‘As for myself,’ said Cambridge, ‘it wasn’t the gold of France that tempted me, although I admit it was a way of achieving my goal sooner. But thank God it was prevented, for which I heartily rejoice, though I have to suffer the penalty. I beseech God and you to pardon me.’

‘Never did a faithful subject more rejoice at the discovery of most dangerous treason than I at this moment rejoice over myself,’ said Grey. ‘Thwarted in an evil enterprise. Pardon my crime, but not my body, sovereign.’

‘God forgive you in his mercy,’ said Henry. ‘Hear your sentence. You have conspired against our royal person, joined with a declared enemy, and from his coffers received payment in anticipation of our death, thereby intending to sell your king to slaughter, his princes and his nobility to slavery, his subjects to oppression and abuse and his whole kingdom into desolation. Personally, we seek no revenge, but we must consider our kingdom’s safety, whose ruin you have sought and to whose laws we deliver you. Therefore go from here, poor miserable wretches, to your death; the taste of which may God in his mercy give you the patience to endure, and true repentance of all your terrible crimes. Take them away.’

The traitors rose and were led away. The King turned and walked towards the waiting ship. He stopped at the gangway.

‘Now lords,’ he said, ‘to France, which enterprise shall be to you, and to us, equally glorious. We have no doubt that the war will be a fair and lucky one, since God has so graciously brought this dangerous treason to light, which lurked in our way and hindered the beginning of this action. We have no doubt now that all obstacles have been removed. So on, dear countrymen: let us deliver our army into the hand of God and start straight away. To sea with optimism. Fly the flags of war! I’m not King of England if not also King of France!’

 

~~~~~~~~~~~~~~~~~~~~~~~~~~~~~~~~~~~~~~~~~~~~~~~~~~

Read more scenes from Henry V:

Henry V in modern English | Henry V original text
|
Modern Henry V Act 1, Prologue | Original text of Henry V Act 1, Prologue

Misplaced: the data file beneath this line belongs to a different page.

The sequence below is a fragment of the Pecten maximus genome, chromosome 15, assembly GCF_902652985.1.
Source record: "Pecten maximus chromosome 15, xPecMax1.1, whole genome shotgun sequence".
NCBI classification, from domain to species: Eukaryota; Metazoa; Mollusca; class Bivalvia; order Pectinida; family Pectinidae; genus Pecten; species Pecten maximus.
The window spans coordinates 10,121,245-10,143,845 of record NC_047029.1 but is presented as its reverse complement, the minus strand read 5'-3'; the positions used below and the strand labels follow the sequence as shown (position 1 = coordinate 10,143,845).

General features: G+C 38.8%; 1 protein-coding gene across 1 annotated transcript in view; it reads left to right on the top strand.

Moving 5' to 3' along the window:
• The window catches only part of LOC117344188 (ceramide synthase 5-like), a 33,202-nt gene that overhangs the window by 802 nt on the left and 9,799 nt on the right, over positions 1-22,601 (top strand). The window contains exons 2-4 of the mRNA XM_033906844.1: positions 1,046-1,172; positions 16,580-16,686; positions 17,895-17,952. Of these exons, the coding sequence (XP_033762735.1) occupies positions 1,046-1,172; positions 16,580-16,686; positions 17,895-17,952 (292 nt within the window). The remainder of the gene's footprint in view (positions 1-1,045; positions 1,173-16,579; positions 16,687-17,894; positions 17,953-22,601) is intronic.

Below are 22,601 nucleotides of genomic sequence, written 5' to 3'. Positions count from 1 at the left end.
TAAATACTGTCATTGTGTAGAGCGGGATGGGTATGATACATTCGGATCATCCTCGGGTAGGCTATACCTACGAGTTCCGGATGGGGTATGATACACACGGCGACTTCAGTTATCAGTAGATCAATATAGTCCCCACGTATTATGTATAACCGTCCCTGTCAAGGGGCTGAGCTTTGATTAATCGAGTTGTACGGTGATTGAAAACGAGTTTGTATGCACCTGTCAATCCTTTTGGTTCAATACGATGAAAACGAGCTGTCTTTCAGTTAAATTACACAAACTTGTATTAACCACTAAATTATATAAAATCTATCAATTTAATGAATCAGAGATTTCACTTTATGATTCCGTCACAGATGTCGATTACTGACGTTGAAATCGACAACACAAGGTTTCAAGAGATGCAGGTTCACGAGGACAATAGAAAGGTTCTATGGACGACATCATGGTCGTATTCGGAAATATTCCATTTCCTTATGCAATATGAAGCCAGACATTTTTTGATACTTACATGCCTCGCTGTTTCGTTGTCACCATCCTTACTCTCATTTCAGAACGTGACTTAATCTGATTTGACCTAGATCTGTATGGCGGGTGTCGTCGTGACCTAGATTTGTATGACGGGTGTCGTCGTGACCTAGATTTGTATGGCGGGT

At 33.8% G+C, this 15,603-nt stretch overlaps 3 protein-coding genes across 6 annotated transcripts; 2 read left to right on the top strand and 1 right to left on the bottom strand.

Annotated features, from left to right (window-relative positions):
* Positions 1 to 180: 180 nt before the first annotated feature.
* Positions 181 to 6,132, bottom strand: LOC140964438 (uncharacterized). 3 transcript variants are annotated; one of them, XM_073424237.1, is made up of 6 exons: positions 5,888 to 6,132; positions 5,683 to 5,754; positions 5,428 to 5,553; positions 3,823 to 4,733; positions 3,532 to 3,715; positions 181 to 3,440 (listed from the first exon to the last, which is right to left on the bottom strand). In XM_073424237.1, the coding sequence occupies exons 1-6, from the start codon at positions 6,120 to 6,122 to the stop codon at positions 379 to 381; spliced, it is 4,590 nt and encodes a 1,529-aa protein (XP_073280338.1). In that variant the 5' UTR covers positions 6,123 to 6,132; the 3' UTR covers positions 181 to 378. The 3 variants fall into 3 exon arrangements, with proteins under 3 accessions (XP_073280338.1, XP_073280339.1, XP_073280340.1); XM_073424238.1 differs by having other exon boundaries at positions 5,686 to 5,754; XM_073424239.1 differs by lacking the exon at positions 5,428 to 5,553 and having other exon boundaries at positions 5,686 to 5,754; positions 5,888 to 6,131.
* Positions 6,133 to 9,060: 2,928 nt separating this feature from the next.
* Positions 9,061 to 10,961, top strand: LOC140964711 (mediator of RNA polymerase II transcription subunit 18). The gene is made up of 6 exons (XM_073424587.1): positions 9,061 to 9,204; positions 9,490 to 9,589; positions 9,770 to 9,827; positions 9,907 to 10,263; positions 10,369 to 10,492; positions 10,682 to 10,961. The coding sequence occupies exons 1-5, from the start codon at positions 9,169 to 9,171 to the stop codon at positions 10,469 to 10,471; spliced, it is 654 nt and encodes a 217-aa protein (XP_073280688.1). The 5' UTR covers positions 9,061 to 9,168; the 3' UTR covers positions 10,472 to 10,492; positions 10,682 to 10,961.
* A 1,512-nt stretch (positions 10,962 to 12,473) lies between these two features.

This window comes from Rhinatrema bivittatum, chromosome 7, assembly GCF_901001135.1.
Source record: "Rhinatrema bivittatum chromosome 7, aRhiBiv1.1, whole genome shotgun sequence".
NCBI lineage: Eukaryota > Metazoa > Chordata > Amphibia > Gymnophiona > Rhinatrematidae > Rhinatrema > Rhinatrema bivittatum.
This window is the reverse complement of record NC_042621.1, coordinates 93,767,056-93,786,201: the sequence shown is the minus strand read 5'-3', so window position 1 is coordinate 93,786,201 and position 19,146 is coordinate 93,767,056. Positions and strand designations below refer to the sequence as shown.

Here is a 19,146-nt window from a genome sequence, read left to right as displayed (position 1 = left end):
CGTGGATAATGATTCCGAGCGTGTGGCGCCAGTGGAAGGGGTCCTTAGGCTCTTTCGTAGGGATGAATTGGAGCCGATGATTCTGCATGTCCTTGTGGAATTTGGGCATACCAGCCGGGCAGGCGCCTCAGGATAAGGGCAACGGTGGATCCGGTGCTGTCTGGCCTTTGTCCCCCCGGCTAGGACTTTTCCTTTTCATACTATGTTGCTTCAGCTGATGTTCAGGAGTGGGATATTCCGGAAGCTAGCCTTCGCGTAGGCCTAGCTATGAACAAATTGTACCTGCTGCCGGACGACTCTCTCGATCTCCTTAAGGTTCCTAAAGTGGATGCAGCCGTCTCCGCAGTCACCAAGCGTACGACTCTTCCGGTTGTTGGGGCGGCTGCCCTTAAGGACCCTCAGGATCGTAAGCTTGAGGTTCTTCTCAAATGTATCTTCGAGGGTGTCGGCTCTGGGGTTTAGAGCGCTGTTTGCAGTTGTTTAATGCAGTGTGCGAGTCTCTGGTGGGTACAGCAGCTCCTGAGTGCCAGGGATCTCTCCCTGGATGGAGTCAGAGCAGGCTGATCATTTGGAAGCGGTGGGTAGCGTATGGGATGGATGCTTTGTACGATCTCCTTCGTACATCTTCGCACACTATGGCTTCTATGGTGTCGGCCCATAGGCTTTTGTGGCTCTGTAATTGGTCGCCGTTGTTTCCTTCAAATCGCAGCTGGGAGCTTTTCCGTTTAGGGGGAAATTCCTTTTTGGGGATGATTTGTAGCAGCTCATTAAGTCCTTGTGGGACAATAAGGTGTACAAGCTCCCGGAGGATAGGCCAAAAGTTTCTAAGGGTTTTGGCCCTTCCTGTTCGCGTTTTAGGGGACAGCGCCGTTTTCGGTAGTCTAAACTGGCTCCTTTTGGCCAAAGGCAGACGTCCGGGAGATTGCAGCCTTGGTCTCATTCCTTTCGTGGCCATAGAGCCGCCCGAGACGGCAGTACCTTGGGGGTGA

Modern Henry V Act 1, Scene 1 | Original text of Henry V Act 1, Scene 1
Modern Henry V Act 1, Scene 2 | Original text of Henry V Act 1, Scene 2
|
Modern Henry V Act 2, Chorus | Original text of Henry V Act 2, Chorus
Modern Henry V Act 2, Scene 1 | Original text of Henry V Act 2, Scene 1
Modern Henry V Act 2, Scene 2 | Original text of Henry V Act 2, Scene 2
Modern Henry V Act 2, Scene 3 | Original text of Henry V Act 2, Scene 3
Modern Henry V Act 2, Scene 4 | Original text of Henry V Act 2, Scene 4
|
Modern Henry V Act 3, Chorus | Original text of Henry V Act 3, Chorus
Modern Henry V Act 3, Scene 1 | Original text of Henry V Act 3, Scene 1
Modern Henry V Act 3, Scene 2 | Original text of Henry V Act 3, Scene 2
Modern Henry V Act 3, Scene 3 | Original text of Henry V Act 3, Scene 3
Modern Henry V Act 3, Scene 4 | Original text of Henry V Act 3, Scene 4
Modern Henry V Act 3, Scene 5 | Original text of Henry V Act 3, Scene 5
Modern Henry V Act 3, Scene 6 | Original text of Henry V Act 3, Scene 6
Modern Henry V Act 3, Scene 7 | Original text of Henry V Act 3, Scene 7
|
Modern Henry V Act 4, Chorus | Original text of Henry V Act 4, Chorus
Modern Henry V Act 4, Scene 1 | Original text of Henry V Act 4, Scene 1
Modern Henry V Act 4, Scene 2 | Original text of Henry V Act 4, Scene 2
Modern Henry V Act 4, Scene 3 | Original text of Henry V Act 4, Scene 3
Modern Henry V Act 4, Scene 4 | Original text of Henry V Act 4, Scene 4
Modern Henry V Act 4, Scene 5 | Original text of Henry V Act 4, Scene 5
Modern Henry V Act 4, Scene 6 | Original text of Henry V Act 4, Scene 6
Modern Henry V Act 4, Scene 7 | Original text of Henry V Act 4, Scene 7
Modern Henry V Act 4, Scene 8 | Original text of Henry V Act 4, Scene 8
|
Modern Henry V Act 5, Chorus | Original text of Henry V Act 5, Chorus
Modern Henry V Act 5, Scene 1 | Original text of Henry V Act 5, Scene 1
Modern Henry V Act 5, Scene 2 | Original text of Henry V Act 5, Scene 2
|
Modern Henry V Epilogue | Original text of Henry V Epilogue

 

A guide to Shakespeare’s stage directions
Read all of Shakespeare’s plays translated to modern English >>